Companies relying on M2M communications will face tough choices by the end of the decade. Most wireless modules that provide security surveillance, industrial automation, environmental monitoring, energy management, pet tracking and whole slate of other applications will become obsolete as 2G networks, which date back to the late-1990s, are shut down around the world. Modules in devices embedded in buildings and machinery, as well as those in mobile devices, will have to be switched out. “It’s absolutely a painful, painful process,” says Kieran McNamara, manager of technical sales for global M2M & Internet of Things partnerships at Rogers.
Still, companies that play their cards right can leverage the newer networks for better applications and more efficient communications. The question is when and how to make the move.
Industry watchers predict most telecoms will abandon 2G by 2020, starting with AT&T in 2017. Carriers are redeploying their spectrum to 3G and LTE/4G networks that provide better speeds and more bandwidth for the data-hungry consumer market. With an estimated 90% of M2M communications still using 2G networks, that leaves a lot of devices looking for a new home. “You have to be on a network that exists. If you don’t have a network, you don’t have an application,” says Alex Brisborne, president and CEO of KORE Wireless, a provider of M2M services with close to two million devices operating on 11 carriers around the world.
The newer networks do offer advantages. LTE provides much more bandwidth than 2G, allowing for richer real-time video and voice applications. The cost of data is cheaper per megabyte. As well, LTE also has less latency than 2G, which can take 30 seconds or more to get a data connection. Waiting for a vending machine to process a credit-card transaction, for example, will be a whole lot less frustrating. That convenience may drive revenue and create new business opportunities.
“When the business models works, you’re going to see people creating all sorts of new solutions when they move to 4G,” says John Horn, president of Cincinnati, Ohio-based Raco Wireless, which signs up more than 100 solution partners every quarter. “Sometimes I feel like a kid in the candy store because all the time, I see so many new creative things nobody’s thought of before.”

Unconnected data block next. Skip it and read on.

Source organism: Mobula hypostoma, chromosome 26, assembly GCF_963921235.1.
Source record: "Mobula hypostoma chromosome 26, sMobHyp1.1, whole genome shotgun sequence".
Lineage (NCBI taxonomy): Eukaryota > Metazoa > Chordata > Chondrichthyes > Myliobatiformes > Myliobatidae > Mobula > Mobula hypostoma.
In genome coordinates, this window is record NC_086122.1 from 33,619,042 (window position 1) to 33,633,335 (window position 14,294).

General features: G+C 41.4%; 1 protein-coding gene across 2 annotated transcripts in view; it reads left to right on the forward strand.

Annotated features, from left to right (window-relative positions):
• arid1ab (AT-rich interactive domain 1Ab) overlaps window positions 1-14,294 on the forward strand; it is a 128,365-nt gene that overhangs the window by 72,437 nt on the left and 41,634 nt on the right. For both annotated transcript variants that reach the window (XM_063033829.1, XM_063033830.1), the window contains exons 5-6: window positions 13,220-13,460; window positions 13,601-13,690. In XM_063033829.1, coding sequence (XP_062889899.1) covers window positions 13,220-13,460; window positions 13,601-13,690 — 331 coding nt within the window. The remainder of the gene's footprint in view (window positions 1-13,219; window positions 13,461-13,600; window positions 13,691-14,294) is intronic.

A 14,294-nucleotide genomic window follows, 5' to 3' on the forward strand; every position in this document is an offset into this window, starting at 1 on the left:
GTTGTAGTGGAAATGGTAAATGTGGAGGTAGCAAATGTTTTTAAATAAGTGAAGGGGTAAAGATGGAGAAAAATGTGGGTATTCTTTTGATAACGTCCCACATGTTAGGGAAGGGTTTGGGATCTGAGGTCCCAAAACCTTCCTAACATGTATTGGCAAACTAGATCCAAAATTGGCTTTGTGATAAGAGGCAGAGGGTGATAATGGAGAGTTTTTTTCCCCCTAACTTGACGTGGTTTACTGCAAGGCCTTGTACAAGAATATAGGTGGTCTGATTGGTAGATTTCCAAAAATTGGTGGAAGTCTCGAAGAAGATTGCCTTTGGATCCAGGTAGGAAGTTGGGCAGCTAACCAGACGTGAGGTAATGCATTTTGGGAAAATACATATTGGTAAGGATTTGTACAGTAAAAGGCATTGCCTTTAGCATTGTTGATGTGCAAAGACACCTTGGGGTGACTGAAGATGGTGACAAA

LTE also provides better in-building coverage, allowing devices to be placed in locations that would have been dead zones with 2G and 3G. In rural areas, LTE towers provide more coverage than comparable 2G towers. “You’re going to see much better connectivity,” says McNamara.
Many companies have been reluctant to upgrade from 2G because it still offers the widest geographic coverage. That will change rapidly in the next couple of years as 3G and LTE expand. Costs are also a major obstacle. Though businesses using large quantities of data may save money on LTE, most M2M applications are modest data users. And hardware for 3G and LTE networks can be substantially more expensive, as much as eight times more expensive, says Horn. “When someone has thousands or tens of thousands of devices out there and their baseline module cost is $10 and now it’s $75, it’s really hard to make the metrics work,” he says.
Balancing coverage against cost is tricky. Horn suggests waiting a couple of years for LTE equipment to drop in price, then jumping straight from 2G to LTE, as he predicts LTE coverage will expand more quickly than 3G coverage. Brisborne agrees that 3G will have a significantly shorter life span than 2G and may be worth skipping. On the other hand, Vincent Pavero, director of products and innovation at Montreal-based telematics company IMETRIK Global, says that for a considerable time, 3G may play the M2M workhorse role that 2G has been playing until now. IMETRIK is currently ripping out 200,000 2G devices each year. “We have very good deals on 3G chips already. By the end of the year, operating 3G products will be cheaper than operating 2G products,” says Pavero.
McNamara advises against an LTE-only conversion at this point, suggesting that upgrades should be 3G/LTE compatible until LTE coverage increases. Backward compatibility will cost you though. “Especially LTE with 3G since 3G has a lot of intellectual property that’s privately held,” says McNamara. Unfortunately, backwards compatible LTE and 2G-only products are not common.
International enterprises hoping that LTE devices, unlike 2G and 3G devices, will be able to function anywhere in the world will be disappointed. Brisborne points out that LTE comes in 43 frequencies “depending on the regulator and how you want to implement it.” A universal standard remains over the next horizon.